15 February 2013 to 07 April 2013
You and your friends and family are invited to the opening night of Pilbara Stories at the Port Hedland Courthouse Gallery, Friday February 15 from 6pm to 8pm.
Pilbara Stories turns a lens on the Pilbara’s people and community, through a photographic and social documentary project that aims to capture stories of people living in Port Hedland and surrounds. Pilbara Stories features portraits that celebrate the diverse heritage, individuality and experiences of everyday life in the Pilbara with a focus on Port Hedland and surrounds. Over two years FORM has supported leading international photographers Martin Parr, Bharat Sikka, Ketaki Sheth, Annet van der Voort and John Elliott to a develop a multi-perspective and globalising encounter with the region.
Before I arrived into Port Hedland, I was given many warnings. It’s dirty; it’s ugly and all covered in red dust. The reputation of Port Hedland is not good, to say the least. So you can imagine my very pleasant surprise when I arrived and found it to be one of the most interesting, engaging and surreal towns I had ever experienced. Martin Parr, (UK) Pilbara Stories Magnum Photographer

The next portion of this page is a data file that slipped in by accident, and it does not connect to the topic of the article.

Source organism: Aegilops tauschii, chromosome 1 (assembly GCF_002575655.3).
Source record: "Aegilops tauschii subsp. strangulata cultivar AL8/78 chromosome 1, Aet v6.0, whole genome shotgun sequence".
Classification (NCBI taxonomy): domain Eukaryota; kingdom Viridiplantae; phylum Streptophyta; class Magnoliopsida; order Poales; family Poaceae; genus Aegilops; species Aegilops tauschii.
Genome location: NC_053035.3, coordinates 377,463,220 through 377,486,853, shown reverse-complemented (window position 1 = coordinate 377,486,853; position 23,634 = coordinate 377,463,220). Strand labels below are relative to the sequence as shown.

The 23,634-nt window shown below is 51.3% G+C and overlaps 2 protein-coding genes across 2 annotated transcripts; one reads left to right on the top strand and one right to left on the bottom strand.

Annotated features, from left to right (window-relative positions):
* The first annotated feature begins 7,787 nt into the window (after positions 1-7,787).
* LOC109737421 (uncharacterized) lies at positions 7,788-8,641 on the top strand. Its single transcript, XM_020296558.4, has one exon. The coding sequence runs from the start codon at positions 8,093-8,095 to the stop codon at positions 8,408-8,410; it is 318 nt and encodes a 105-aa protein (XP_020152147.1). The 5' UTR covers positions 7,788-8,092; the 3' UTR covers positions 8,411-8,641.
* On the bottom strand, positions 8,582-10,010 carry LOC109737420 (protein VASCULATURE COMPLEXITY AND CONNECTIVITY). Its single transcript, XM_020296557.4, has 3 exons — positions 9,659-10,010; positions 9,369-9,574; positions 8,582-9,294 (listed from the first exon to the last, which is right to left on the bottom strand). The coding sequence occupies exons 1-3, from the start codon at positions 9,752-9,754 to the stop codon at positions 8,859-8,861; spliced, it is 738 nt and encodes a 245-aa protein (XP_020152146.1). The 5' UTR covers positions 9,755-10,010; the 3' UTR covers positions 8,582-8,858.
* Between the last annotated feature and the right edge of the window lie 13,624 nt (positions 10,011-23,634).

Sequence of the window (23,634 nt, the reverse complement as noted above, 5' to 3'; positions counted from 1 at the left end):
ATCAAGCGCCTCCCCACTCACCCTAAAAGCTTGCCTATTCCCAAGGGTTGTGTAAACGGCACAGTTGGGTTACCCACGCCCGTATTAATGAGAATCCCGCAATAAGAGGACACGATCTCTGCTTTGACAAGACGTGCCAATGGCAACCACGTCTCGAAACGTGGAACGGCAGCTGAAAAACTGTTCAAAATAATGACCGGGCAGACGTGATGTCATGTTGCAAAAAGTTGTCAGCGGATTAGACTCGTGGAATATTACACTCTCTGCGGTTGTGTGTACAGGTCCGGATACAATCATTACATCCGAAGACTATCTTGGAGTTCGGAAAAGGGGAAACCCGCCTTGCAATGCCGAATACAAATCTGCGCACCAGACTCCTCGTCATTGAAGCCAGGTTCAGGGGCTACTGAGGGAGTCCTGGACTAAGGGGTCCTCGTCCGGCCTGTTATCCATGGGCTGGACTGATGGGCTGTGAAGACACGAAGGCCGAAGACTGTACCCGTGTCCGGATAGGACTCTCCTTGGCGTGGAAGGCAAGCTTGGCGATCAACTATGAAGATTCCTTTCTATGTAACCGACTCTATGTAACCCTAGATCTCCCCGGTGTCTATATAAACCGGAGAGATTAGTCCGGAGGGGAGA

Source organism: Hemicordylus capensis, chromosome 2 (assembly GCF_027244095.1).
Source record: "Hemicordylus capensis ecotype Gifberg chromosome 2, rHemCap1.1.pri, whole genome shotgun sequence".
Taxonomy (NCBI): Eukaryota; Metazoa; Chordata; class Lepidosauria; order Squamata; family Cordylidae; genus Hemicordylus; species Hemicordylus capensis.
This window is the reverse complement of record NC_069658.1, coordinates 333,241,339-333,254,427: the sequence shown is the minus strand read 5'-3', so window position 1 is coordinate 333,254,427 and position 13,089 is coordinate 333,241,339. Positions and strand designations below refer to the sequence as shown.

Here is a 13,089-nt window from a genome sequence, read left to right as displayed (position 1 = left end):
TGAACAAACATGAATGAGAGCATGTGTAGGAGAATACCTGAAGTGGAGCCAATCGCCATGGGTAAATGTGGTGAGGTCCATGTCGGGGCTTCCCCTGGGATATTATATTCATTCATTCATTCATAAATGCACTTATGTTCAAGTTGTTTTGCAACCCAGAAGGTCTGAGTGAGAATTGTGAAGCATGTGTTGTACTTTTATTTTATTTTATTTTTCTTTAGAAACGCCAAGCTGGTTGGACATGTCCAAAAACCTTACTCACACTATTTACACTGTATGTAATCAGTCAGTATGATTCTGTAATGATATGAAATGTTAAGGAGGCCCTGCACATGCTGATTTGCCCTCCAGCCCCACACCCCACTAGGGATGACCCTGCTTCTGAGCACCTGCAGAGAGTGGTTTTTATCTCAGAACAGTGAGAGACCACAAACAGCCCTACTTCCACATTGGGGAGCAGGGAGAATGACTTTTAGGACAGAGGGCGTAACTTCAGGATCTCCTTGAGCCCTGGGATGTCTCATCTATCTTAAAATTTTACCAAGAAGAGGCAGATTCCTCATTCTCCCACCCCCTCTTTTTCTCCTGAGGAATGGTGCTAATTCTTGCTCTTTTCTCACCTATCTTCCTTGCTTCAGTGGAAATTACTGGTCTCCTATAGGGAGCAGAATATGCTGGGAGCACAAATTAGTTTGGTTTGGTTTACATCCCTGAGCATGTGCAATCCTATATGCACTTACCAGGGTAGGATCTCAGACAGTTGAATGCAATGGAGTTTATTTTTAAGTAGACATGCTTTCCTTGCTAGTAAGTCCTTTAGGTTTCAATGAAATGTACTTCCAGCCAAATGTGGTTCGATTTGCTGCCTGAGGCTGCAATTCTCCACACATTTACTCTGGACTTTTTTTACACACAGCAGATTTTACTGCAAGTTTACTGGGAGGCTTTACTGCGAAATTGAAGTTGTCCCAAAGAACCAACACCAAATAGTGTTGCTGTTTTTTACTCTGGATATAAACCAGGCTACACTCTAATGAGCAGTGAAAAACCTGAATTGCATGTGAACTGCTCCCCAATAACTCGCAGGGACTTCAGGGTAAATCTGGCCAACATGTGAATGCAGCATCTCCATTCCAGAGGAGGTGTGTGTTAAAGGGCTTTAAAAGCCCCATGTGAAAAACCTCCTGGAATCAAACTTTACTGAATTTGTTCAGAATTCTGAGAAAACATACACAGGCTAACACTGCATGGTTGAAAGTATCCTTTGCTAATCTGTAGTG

Landscape has been a persistent theme in the history of representing the Pilbara. In Australia’s cities we often see the Northwest as a wilderness; distant and remote. Through artistic and creative engagement, Pilbara Stories creates a special intimacy between a place like Port Hedland and the rest of the country, cutting across the divide between the regions and metropolis.
FORM undertook interviews and recordings with the subjects that were photographed, lending another dimension; one that tells the personal stories of people living and working in this region. Pilbara Stories unveils a new way of seeing and knowing the Pilbara, through its people, their hopes, dreams and desires as they make Port Hedland and the wider region their home.
The short experience of photographing the people and the landscape of the Pilbara is etched in my memory. I can vividly recall the faces, the conversations, the landscape. Flashes of unmarked territory, a stark and staggering landscape, a people so compelling and generous with their time in a light so harsh. Ketaki Sheth, (Indian) Pilbara Stories Photographer
More than 52 different nationalities live in Port Hedland, which owes its unique identity to its rich heritage and culture. For many residents, this cosmopolitanism is Port Hedland’s appeal; a place they feel is built on strong foundations of community, and friendship, where diversity is embraced.